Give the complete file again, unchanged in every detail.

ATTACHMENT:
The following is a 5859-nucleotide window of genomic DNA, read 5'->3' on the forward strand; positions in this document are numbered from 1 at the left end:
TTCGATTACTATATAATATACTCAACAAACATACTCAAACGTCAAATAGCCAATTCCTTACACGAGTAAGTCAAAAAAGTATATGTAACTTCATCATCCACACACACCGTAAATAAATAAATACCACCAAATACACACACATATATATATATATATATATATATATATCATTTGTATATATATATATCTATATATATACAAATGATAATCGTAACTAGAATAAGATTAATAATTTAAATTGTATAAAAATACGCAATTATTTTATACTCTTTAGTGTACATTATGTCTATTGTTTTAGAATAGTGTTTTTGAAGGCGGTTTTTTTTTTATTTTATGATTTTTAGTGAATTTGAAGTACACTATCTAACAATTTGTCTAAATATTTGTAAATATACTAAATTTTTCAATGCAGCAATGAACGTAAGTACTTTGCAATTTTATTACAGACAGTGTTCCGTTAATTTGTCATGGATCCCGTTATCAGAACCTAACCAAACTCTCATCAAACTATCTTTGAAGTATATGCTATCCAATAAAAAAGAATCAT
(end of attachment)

The following is a 5859-nucleotide window of genomic DNA, read 5'->3' on the forward strand; positions in this document are numbered from 1 at the left end:
TTCGATTACTATATAATATACTCAACAAACATACTCAAACGTCAAATAGCCAATTCCTTACACGAGTAAGTCAAAAAAGTATATGTAACTTCATCATCCACACACACCGTAAATAAATAAATACCACCAAATACACACACATATATATATATATATATATATATATATCATTTGTATATATATATATCTATATATATACAAATGATAATCGTAACTAGAATAAGATTAATAATTTAAATTGTATAAAAATACGCAATTATTTTATACTCTTTAGTGTACATTATGTCTATTGTTTTAGAATAGTGTTTTTGAAGGCGGTTTTTTTTTTATTTTATGATTTTTAGTGAATTTGAAGTACACTATCTAACAATTTGTCTAAATATTTGTAAATATACTAAATTTTTCAATGCAGCAATGAACGTAAGTACTTTGCAATTTTATTACAGACAGTGTTCCGTTAATTTGTCATGGATCCCGTTATCAGAACCTAACCAAACTCTCATCAAACTATCTTTGAAGTATATGCTATCCAATAAAAAAGAATCAT